Hendry has just received an invitational tour card for the next two years and is a presence on the tour that reminds every other player just how high the bar is. He changed the game forever and spawned the generation that finished him. Trump has had to deal not only with the back end of that era of players to win his titles, but also his peers and the new generation coming fast behind him. As well as parity with Murphy in the set of Triple Crowns he’s also on that rung with Terry Griffiths. It would be laced with symbolism if he could pass Alex Higgins, who is next in view with two world titles and five overall. Even from there, it’s still a daunting look up to the top.
In this regard he has time as his ally. The Class of 92 are all now well ensconced in their mid-forties and, despite some admittedly compelling evidence to the contrary, simply cannot go on forever. Robertson has tipped 40 as well, and it’s in the post for Selby and Murphy. This summer Trump will turn 33, and while it’s tempting to think that the physical and mental stamina demanded by the high-octane modern game over the long haul might favour sprightly twenty-somethings, the trend is that the big prizes almost always find their way into the hands of the seasoned. Trump is leading the next generation, in every sense. In talent, temperament and achievement he’s miles ahead of Yan Bingtao and Zhao Xintong, who have won Triple Crown events, and Kyren Wilson, Luca Brecel and Jack Lisowski, who have yet to register one.
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In Sheffield in the last few weeks, Trump was often resilient rather than brilliant. But therein lies the key to winning at the Crucible; it’s as much about your A game as your B game, and how the latter holds it together while you’re scrambling around trying to locate the former. It’s the ability to nick frames when you have no right to, split sessions where you’ve been splatted and somehow stay in the game until you can find your own. The naughty snooker gets the social media snippets but Trump has developed into a ferocious competitor in the last four seasons, a will that dragged him past Anthony McGill, Stuart Bingham and Mark Williams even though he’s been under par by his own lofty standards this season.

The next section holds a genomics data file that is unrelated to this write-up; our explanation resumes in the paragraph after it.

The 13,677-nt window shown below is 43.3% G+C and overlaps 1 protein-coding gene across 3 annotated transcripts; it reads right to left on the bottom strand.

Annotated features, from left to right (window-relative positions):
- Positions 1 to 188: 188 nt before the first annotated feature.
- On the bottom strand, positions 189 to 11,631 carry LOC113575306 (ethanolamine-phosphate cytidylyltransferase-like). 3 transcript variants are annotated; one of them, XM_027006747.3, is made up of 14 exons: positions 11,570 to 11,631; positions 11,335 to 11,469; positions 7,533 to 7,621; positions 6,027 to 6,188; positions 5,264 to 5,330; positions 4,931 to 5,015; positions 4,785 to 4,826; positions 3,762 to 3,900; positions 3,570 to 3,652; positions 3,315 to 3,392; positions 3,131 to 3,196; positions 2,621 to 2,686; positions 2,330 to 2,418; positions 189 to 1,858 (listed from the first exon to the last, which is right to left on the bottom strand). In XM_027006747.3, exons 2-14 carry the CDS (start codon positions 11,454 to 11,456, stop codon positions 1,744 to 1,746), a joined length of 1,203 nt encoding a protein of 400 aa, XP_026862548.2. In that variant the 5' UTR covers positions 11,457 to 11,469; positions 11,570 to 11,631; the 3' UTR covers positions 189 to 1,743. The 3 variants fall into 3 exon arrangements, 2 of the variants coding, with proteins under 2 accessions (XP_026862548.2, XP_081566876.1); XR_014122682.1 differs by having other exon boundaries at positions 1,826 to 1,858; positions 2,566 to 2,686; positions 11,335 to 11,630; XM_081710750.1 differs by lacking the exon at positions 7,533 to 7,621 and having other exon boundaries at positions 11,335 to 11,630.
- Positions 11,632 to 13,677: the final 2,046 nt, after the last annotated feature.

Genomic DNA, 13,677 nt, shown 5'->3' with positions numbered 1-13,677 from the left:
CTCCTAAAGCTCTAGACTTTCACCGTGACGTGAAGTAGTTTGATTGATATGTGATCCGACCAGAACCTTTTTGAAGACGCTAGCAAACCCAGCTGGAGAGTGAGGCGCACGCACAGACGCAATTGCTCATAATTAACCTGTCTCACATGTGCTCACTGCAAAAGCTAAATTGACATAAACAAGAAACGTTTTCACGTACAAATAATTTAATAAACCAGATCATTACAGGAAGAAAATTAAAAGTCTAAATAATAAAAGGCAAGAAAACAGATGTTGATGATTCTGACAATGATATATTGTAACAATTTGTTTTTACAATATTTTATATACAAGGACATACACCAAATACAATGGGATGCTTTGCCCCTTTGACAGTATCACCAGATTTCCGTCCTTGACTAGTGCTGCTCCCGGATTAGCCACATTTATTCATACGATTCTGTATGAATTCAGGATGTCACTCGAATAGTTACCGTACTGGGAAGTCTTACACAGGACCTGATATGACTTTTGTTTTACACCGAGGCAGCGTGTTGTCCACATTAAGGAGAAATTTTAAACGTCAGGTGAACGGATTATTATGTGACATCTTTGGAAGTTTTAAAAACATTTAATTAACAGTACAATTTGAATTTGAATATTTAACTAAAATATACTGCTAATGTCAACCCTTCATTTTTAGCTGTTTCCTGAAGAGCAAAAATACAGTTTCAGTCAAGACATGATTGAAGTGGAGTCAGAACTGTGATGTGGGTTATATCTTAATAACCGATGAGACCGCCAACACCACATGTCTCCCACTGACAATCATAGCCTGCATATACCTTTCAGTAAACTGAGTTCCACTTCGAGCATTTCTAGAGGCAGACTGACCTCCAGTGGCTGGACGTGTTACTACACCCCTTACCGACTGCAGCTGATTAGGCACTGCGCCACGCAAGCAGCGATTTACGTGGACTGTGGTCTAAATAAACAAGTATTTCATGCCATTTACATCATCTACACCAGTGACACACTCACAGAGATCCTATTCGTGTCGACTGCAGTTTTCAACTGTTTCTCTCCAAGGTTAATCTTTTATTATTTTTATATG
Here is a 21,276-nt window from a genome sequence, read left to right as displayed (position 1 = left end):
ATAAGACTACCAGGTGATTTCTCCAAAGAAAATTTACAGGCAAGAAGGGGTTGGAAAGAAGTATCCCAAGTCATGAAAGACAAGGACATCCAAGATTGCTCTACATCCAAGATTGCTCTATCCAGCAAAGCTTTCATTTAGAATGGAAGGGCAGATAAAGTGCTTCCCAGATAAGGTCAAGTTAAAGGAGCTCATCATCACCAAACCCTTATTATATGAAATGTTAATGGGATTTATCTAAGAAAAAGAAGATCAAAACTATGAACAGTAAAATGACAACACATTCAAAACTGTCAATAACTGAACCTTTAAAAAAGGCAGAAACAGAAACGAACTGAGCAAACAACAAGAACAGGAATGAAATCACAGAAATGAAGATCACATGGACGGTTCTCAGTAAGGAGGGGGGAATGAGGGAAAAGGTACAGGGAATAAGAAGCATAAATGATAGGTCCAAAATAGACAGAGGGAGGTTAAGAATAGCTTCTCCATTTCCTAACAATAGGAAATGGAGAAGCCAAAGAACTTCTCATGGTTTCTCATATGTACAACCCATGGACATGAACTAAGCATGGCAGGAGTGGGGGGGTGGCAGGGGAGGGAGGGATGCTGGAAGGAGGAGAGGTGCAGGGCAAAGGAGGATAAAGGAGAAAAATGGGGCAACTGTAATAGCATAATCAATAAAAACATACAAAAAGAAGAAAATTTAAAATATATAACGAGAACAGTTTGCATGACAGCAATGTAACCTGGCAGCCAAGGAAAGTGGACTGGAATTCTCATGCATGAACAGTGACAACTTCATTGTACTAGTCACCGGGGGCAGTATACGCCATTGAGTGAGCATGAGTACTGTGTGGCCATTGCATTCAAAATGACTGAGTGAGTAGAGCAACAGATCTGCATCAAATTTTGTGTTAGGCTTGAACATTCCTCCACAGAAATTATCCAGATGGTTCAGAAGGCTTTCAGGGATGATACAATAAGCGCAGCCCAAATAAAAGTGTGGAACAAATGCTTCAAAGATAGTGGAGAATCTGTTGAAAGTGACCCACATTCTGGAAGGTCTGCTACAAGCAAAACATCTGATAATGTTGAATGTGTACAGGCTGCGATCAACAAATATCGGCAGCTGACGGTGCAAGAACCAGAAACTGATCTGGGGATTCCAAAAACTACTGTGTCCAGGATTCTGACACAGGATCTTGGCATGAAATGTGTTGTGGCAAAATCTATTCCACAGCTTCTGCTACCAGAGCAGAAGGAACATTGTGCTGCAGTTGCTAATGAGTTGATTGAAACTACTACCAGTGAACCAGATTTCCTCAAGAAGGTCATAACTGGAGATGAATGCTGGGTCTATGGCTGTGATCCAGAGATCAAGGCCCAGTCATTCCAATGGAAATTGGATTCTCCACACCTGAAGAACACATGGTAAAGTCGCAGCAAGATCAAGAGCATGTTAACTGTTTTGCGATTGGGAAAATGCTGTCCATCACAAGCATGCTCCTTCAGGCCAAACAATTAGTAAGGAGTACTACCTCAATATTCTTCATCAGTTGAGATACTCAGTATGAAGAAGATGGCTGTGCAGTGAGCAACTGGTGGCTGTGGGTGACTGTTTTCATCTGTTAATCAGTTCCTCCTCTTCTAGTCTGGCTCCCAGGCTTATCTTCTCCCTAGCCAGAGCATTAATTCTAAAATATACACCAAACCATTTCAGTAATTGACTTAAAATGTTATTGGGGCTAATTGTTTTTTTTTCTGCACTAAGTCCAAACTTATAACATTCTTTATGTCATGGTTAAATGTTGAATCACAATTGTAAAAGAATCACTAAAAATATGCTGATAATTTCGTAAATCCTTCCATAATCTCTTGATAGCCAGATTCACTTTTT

The one session he’ll look back on with regret is the Saturday evening of the final. Drained from his brinksmanship with Williams a day earlier, a flat performance saw Trump’s long game and tight safety play desert him temporarily. Even then, he rallied to take the argument long into Sunday evening. "We all knew that he wasn’t playing his best," O’Sullivan said afterwards. "But that’s what a champion does. They don’t play to their best, they get to the final and they still nearly win it."
Trump will be back near his best soon, of that there seems little doubt. He might not hit the exalted level of 2019 again, but there’s no reason to think he’d have to in order to cement his legacy with more Triple Crown titles. O’Sullivan has never been as unplayable as he was circa 2004-05 and look what he’s achieved since then. If there is a sea change in snooker’s hierarchy on the way, no one is better placed than Trump to take the game over. "He’s going to be winning this (the world title) a few times," O’Sullivan continued. "The other guys better get their act together." Given the source, that’s a warning worth heeding.